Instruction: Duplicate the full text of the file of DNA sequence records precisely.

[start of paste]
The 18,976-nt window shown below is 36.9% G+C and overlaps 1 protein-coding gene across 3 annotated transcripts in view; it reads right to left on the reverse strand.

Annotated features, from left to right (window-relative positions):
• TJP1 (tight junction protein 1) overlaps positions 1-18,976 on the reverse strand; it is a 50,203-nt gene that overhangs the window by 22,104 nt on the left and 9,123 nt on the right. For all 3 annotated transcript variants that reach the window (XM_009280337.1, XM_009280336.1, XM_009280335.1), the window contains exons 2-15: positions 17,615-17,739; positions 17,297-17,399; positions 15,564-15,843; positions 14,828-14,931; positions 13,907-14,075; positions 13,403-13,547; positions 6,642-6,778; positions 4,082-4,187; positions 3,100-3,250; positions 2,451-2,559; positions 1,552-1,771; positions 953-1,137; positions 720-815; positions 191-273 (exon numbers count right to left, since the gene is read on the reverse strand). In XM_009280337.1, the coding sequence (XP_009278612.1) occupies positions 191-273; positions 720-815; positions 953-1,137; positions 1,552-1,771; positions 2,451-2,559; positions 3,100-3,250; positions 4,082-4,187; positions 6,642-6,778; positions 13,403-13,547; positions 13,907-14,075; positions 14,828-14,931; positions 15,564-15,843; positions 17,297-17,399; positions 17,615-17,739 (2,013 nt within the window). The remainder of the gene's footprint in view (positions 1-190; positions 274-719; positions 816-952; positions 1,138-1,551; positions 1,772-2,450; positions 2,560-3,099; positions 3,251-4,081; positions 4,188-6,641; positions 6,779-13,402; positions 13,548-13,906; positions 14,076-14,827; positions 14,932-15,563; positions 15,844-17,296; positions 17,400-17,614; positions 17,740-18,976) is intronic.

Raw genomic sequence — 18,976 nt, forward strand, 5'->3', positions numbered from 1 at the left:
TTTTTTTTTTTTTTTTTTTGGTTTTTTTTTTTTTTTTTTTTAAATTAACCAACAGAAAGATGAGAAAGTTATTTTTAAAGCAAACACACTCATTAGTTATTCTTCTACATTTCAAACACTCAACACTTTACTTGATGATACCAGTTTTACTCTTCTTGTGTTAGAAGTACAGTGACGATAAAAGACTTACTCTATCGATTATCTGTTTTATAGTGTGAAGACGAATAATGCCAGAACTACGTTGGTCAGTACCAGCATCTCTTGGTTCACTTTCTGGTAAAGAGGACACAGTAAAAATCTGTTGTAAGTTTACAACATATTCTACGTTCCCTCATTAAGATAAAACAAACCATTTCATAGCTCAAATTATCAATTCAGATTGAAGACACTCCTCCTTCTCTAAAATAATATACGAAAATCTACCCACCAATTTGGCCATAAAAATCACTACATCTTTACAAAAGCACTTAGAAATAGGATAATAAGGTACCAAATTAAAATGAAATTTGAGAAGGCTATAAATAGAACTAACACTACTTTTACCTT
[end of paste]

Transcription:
The 18,976-nt window shown below is 36.9% G+C and overlaps 1 protein-coding gene across 3 annotated transcripts in view; it reads right to left on the reverse strand.

Annotated features, from left to right (window-relative positions):
• TJP1 (tight junction protein 1) overlaps positions 1-18,976 on the reverse strand; it is a 50,203-nt gene that overhangs the window by 22,104 nt on the left and 9,123 nt on the right. For all 3 annotated transcript variants that reach the window (XM_009280337.1, XM_009280336.1, XM_009280335.1), the window contains exons 2-15: positions 17,615-17,739; positions 17,297-17,399; positions 15,564-15,843; positions 14,828-14,931; positions 13,907-14,075; positions 13,403-13,547; positions 6,642-6,778; positions 4,082-4,187; positions 3,100-3,250; positions 2,451-2,559; positions 1,552-1,771; positions 953-1,137; positions 720-815; positions 191-273 (exon numbers count right to left, since the gene is read on the reverse strand). In XM_009280337.1, the coding sequence (XP_009278612.1) occupies positions 191-273; positions 720-815; positions 953-1,137; positions 1,552-1,771; positions 2,451-2,559; positions 3,100-3,250; positions 4,082-4,187; positions 6,642-6,778; positions 13,403-13,547; positions 13,907-14,075; positions 14,828-14,931; positions 15,564-15,843; positions 17,297-17,399; positions 17,615-17,739 (2,013 nt within the window). The remainder of the gene's footprint in view (positions 1-190; positions 274-719; positions 816-952; positions 1,138-1,551; positions 1,772-2,450; positions 2,560-3,099; positions 3,251-4,081; positions 4,188-6,641; positions 6,779-13,402; positions 13,548-13,906; positions 14,076-14,827; positions 14,932-15,563; positions 15,844-17,296; positions 17,400-17,614; positions 17,740-18,976) is intronic.

Raw genomic sequence — 18,976 nt, forward strand, 5'->3', positions numbered from 1 at the left:
TTTTTTTTTTTTTTTTTTTGGTTTTTTTTTTTTTTTTTTTTAAATTAACCAACAGAAAGATGAGAAAGTTATTTTTAAAGCAAACACACTCATTAGTTATTCTTCTACATTTCAAACACTCAACACTTTACTTGATGATACCAGTTTTACTCTTCTTGTGTTAGAAGTACAGTGACGATAAAAGACTTACTCTATCGATTATCTGTTTTATAGTGTGAAGACGAATAATGCCAGAACTACGTTGGTCAGTACCAGCATCTCTTGGTTCACTTTCTGGTAAAGAGGACACAGTAAAAATCTGTTGTAAGTTTACAACATATTCTACGTTCCCTCATTAAGATAAAACAAACCATTTCATAGCTCAAATTATCAATTCAGATTGAAGACACTCCTCCTTCTCTAAAATAATATACGAAAATCTACCCACCAATTTGGCCATAAAAATCACTACATCTTTACAAAAGCACTTAGAAATAGGATAATAAGGTACCAAATTAAAATGAAATTTGAGAAGGCTATAAATAGAACTAACACTACTTTTACCTT